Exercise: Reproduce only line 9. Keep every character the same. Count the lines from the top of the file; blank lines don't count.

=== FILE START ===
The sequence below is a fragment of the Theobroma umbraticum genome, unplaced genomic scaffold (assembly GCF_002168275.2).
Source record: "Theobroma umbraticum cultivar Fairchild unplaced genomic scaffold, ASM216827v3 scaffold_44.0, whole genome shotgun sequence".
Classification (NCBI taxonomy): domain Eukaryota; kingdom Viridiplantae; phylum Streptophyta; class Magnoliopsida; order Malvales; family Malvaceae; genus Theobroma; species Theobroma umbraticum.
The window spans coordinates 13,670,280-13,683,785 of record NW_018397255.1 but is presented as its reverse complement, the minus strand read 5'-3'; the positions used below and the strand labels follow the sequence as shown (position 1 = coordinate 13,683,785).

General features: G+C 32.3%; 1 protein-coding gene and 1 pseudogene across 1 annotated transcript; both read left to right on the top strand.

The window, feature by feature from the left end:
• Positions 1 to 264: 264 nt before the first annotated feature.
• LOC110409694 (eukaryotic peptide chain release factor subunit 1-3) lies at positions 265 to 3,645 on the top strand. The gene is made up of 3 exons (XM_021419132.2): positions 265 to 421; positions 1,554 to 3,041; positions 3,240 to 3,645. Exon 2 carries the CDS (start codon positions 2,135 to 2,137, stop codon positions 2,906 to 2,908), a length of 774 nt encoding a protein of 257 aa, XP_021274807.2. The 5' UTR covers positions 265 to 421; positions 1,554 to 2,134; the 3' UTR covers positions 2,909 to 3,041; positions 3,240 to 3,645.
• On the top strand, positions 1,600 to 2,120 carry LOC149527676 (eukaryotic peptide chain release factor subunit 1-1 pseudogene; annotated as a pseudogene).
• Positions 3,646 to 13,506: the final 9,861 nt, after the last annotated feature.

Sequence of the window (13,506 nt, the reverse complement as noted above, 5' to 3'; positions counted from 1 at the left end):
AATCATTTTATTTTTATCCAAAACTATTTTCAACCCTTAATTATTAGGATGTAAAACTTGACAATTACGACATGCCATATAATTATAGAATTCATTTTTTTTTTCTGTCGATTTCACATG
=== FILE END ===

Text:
• On the top strand, positions 1,600 to 2,120 carry LOC149527676 (eukaryotic peptide chain release factor subunit 1-1 pseudogene; annotated as a pseudogene).